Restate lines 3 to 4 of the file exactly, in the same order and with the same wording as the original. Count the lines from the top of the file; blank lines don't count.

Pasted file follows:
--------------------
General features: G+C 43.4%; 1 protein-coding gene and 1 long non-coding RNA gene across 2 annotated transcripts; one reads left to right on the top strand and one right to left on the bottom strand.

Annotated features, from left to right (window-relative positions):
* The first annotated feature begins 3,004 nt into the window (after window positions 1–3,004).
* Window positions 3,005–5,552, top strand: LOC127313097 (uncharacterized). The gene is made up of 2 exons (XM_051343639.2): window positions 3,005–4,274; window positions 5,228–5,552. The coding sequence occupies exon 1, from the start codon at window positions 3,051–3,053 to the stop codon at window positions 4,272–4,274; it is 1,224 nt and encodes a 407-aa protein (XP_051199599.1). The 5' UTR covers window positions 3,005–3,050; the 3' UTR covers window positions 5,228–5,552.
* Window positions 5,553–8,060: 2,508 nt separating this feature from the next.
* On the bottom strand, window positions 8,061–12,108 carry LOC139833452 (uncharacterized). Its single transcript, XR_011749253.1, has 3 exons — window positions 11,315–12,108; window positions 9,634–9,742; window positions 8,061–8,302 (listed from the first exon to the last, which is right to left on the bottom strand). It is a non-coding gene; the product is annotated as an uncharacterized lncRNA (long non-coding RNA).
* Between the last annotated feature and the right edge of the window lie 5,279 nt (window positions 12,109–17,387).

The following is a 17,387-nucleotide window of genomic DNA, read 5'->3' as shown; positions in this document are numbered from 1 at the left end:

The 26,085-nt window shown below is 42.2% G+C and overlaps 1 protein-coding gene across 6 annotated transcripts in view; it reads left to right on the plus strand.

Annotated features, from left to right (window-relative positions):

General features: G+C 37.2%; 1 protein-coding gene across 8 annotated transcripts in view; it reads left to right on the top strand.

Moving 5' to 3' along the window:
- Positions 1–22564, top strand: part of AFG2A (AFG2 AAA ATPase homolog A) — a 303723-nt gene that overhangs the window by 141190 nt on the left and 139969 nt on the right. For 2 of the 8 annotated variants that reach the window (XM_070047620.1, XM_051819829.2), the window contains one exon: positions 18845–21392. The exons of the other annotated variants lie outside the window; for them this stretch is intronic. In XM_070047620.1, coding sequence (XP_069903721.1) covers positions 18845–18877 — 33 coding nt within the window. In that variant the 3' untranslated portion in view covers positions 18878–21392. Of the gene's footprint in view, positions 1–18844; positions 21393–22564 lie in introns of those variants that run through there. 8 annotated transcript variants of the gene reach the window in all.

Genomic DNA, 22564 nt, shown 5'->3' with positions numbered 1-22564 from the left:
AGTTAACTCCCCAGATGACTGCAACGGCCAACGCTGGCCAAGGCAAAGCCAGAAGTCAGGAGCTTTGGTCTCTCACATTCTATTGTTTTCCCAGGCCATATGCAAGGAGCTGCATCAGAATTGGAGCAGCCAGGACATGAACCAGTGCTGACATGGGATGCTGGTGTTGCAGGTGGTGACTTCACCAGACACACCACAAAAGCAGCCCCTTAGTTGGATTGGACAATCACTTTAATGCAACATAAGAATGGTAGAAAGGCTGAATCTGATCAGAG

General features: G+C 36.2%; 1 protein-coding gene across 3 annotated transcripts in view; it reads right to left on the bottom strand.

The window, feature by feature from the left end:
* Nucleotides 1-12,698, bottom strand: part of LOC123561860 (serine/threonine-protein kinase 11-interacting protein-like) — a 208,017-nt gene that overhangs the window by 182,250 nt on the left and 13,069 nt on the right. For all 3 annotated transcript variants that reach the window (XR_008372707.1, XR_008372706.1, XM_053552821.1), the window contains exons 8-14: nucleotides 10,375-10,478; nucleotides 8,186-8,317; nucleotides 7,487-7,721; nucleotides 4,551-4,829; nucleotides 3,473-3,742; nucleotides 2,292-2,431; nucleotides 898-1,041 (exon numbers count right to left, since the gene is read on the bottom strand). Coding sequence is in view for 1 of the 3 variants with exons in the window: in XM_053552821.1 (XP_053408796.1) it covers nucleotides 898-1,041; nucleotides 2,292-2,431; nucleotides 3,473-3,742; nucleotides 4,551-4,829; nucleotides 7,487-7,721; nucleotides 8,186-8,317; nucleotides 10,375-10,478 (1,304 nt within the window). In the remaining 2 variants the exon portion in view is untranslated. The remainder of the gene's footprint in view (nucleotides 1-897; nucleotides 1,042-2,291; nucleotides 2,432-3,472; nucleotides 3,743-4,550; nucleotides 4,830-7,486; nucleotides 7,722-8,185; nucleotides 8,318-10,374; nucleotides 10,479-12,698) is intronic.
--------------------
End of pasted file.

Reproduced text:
* The first annotated feature begins 3,004 nt into the window (after window positions 1–3,004).
* Window positions 3,005–5,552, top strand: LOC127313097 (uncharacterized). The gene is made up of 2 exons (XM_051343639.2): window positions 3,005–4,274; window positions 5,228–5,552. The coding sequence occupies exon 1, from the start codon at window positions 3,051–3,053 to the stop codon at window positions 4,272–4,274; it is 1,224 nt and encodes a 407-aa protein (XP_051199599.1). The 5' UTR covers window positions 3,005–3,050; the 3' UTR covers window positions 5,228–5,552.